August 11, 2013

The wine when it is red

An NZ wine maker has produced wines with high levels of the chemical resveratrol. In Stuff’s story

“We can’t say that alcohol is healthy, but we can say resveratrol is,” co-director Kathleen Corsbie said.

Actually, the evidence for health benefits of lowish levels of alcohol consumption compared to none is much, much stronger than the evidence for any benefit of resveratrol, because resveratrol is almost unstudied in human disease.

Stuff’s story is well done, with useful background and expert commentary, eg,

The French, who eat fatty foods such as cheese and pate and also drink a lot of red wine, are the most commonly used example, Holt said.

“They have one of the lower rates of heart disease.”

But saying the wine will protect drinkers against cancer and other diseases is an exaggeration, Holt said.

It’s a respectable, though far from proven, hypothesis that resveratrol has some part in lower French rates of heart disease, but as he points out, that’s not true for cancer (the French actually don’t have low cancer rates compared to the rest of Europe, for example).

If you go to the Southern Wines website, you find more detail about their claim

The human body uses many complex biochemical pathways and reactions to function; but these reactions result in waste products such as free radicals (molecular compounds that contain an extra unpaired electron). These free radicals are the body’s terrorists and cause biological havoc which helps contribute to our degenerative ongoing diseases such as cancer, dementia, diabetes, vascular disease (heart attack and stroke), macular degeneration (most common cause of blindness in people over 65) and arthritis.

So, they are claiming a reduction in a large collection of aging-related diseases, based on anti-oxidant effects.  In this context it’s useful to note that while there have been no large studies of resveratrol in humans, there have been large randomised trials of anti-oxidant vitamins (beta-carotene, vitamin C, vitamin E) that have, by and large, not found benefits.  For cancer, they have sometimes even found harm, perhaps because free radicals are an important part of the immune system’s armory.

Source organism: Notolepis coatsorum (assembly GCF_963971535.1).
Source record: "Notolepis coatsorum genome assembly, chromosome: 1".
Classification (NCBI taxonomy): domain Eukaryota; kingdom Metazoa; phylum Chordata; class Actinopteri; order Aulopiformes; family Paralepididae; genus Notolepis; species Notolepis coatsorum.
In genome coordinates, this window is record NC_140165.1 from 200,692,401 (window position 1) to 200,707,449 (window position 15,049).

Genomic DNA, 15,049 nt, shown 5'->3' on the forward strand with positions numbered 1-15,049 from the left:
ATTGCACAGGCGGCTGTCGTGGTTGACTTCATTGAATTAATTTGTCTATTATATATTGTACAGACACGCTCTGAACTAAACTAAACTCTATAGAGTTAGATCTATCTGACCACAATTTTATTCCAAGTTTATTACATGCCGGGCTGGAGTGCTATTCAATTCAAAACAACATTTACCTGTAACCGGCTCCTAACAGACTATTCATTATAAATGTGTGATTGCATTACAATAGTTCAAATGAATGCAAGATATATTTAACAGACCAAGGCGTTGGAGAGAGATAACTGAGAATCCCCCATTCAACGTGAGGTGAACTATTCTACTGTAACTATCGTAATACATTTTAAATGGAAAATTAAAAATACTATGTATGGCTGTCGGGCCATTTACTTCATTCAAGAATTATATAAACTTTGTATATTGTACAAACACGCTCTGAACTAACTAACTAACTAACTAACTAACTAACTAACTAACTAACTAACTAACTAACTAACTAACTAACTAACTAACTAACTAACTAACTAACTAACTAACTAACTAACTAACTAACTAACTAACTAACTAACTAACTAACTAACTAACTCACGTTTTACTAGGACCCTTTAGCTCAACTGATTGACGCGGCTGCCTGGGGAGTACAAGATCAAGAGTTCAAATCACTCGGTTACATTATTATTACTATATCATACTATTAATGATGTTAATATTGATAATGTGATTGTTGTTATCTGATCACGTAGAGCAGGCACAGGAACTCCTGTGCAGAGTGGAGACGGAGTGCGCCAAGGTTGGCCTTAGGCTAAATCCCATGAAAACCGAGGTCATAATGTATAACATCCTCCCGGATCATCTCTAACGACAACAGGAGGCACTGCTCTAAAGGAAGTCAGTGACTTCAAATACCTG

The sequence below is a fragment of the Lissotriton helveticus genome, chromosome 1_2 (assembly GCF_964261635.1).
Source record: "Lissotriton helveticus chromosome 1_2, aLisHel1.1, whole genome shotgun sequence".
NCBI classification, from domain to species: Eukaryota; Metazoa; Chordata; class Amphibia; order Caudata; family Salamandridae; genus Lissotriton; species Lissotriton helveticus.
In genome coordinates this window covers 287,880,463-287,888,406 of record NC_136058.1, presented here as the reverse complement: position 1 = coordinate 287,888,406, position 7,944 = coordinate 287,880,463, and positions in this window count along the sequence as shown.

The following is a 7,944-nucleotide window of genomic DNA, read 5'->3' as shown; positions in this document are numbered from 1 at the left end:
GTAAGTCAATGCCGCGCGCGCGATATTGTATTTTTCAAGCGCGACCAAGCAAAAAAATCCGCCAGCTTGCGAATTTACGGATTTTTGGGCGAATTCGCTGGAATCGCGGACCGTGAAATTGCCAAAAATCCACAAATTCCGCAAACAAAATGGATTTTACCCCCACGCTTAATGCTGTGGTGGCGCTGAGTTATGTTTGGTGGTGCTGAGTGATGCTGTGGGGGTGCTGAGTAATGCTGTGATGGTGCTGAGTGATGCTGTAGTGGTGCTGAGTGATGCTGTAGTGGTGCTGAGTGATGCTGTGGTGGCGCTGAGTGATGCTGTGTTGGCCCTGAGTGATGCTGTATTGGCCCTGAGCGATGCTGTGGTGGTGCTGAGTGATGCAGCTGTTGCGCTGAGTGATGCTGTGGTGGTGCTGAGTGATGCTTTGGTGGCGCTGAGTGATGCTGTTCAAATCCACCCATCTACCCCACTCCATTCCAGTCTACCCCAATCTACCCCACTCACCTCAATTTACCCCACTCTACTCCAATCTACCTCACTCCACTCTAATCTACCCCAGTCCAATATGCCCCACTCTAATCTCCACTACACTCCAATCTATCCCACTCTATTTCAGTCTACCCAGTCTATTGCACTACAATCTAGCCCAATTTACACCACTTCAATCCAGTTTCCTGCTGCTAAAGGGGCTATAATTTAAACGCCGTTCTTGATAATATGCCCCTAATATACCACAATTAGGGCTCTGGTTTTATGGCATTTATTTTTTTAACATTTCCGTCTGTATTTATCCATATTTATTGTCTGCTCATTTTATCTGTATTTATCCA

This is the sort of case that makes setting advertising standards tricky.  There’s no question that resveratrol is an antioxidant.  Presumably the manufacturer knows how much resveratrol is in their wine, though saying it’s “40 times higher” as they do is harder to defend given the more-than-20-fold range in resveratrol concentrations in regular red wines (PDF).  There’s moderate evidence that resveratrol is good for lab animals. In humans, almost nothing is known directly — there’s slight evidence for reductions in some heart disease risk factors — but there’s strong evidence that some other antioxidants don’t have large benefits.

Southern Wines co-director is quoted as saying

“One glass of our Balancing Act wine is equivalent to consuming the resveratrol contained in around 40 glasses of normal wine, so why would you drink anything else?”

As with chocolate, the StatsChat advice would be that if you are drinking wine primarily for the health benefit, you’re doing it wrong.


Thomas Lumley (@tslumley) is Professor of Biostatistics at the University of Auckland. His research interests include semiparametric models, survey sampling, statistical computing, foundations of statistics, and whatever methodological problems his medical collaborators come up with. He also blogs at Biased and Inefficient See all posts by Thomas Lumley »